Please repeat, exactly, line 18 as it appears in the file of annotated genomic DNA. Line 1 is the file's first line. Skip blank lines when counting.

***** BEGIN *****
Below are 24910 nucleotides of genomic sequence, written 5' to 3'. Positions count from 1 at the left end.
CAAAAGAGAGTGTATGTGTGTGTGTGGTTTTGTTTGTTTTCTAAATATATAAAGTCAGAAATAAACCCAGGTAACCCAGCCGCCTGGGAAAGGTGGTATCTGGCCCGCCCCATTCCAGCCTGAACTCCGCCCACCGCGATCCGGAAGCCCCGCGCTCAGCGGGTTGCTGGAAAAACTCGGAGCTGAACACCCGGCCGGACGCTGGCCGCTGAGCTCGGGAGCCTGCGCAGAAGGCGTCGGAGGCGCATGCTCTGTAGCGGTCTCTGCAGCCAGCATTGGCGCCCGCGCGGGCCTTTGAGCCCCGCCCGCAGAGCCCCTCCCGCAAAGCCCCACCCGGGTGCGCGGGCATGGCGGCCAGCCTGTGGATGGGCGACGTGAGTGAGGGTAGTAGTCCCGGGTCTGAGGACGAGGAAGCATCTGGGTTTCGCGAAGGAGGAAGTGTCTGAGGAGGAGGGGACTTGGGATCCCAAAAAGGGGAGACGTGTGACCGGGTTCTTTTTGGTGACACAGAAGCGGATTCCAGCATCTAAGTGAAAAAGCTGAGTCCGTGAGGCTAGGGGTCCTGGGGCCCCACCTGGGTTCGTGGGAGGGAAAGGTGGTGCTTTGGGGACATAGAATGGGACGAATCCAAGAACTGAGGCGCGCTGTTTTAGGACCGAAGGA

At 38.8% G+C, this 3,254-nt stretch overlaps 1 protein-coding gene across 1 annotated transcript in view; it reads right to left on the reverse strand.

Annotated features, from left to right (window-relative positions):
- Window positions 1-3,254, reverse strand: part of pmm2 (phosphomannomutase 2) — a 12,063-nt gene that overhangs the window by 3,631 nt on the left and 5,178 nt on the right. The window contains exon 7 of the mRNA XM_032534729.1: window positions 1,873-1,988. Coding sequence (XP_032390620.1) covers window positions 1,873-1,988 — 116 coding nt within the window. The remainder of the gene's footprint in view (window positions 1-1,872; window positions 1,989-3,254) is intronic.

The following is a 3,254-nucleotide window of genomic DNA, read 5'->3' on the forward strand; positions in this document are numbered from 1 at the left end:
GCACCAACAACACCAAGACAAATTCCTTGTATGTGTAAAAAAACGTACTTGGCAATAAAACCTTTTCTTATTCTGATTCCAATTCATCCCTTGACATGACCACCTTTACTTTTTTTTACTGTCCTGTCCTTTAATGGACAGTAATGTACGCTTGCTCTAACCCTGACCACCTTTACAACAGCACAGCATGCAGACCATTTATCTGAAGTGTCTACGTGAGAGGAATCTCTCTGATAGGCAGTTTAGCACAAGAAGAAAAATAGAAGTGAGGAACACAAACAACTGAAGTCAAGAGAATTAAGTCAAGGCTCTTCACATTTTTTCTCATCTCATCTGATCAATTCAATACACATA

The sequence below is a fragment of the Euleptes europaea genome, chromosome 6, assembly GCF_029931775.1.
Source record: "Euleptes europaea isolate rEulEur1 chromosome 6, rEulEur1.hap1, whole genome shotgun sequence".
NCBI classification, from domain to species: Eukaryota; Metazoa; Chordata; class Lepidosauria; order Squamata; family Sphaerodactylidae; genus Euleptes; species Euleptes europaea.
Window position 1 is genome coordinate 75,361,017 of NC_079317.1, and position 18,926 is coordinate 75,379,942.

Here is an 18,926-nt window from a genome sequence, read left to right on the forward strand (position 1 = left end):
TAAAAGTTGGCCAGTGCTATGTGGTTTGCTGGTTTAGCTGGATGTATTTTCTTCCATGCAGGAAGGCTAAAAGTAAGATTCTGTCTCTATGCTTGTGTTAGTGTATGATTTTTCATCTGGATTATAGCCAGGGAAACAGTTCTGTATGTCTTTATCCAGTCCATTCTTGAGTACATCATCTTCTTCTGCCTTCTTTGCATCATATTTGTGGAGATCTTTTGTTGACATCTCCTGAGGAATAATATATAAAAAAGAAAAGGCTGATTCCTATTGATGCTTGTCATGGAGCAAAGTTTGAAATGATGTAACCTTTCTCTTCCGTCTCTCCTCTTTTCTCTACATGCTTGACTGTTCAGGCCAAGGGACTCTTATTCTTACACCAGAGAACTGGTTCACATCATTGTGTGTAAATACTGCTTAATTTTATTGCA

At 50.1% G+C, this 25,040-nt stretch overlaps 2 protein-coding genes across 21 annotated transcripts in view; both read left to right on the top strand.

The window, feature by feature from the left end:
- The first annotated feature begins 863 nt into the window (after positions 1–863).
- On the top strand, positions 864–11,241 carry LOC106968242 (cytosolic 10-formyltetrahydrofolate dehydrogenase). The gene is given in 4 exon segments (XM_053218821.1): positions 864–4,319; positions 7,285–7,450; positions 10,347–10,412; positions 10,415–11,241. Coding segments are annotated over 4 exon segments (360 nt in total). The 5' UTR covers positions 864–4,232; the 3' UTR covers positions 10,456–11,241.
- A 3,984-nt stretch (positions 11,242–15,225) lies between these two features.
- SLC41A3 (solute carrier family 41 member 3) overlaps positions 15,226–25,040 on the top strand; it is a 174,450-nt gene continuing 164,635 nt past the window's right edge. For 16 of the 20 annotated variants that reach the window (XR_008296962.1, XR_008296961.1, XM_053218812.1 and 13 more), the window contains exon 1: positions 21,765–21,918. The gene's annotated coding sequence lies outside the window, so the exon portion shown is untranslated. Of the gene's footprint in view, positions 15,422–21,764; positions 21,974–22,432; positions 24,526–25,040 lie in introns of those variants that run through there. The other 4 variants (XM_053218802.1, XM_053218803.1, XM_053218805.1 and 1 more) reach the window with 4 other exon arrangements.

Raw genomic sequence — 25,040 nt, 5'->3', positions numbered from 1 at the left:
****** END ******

- A 3,984-nt stretch (positions 11,242–15,225) lies between these two features.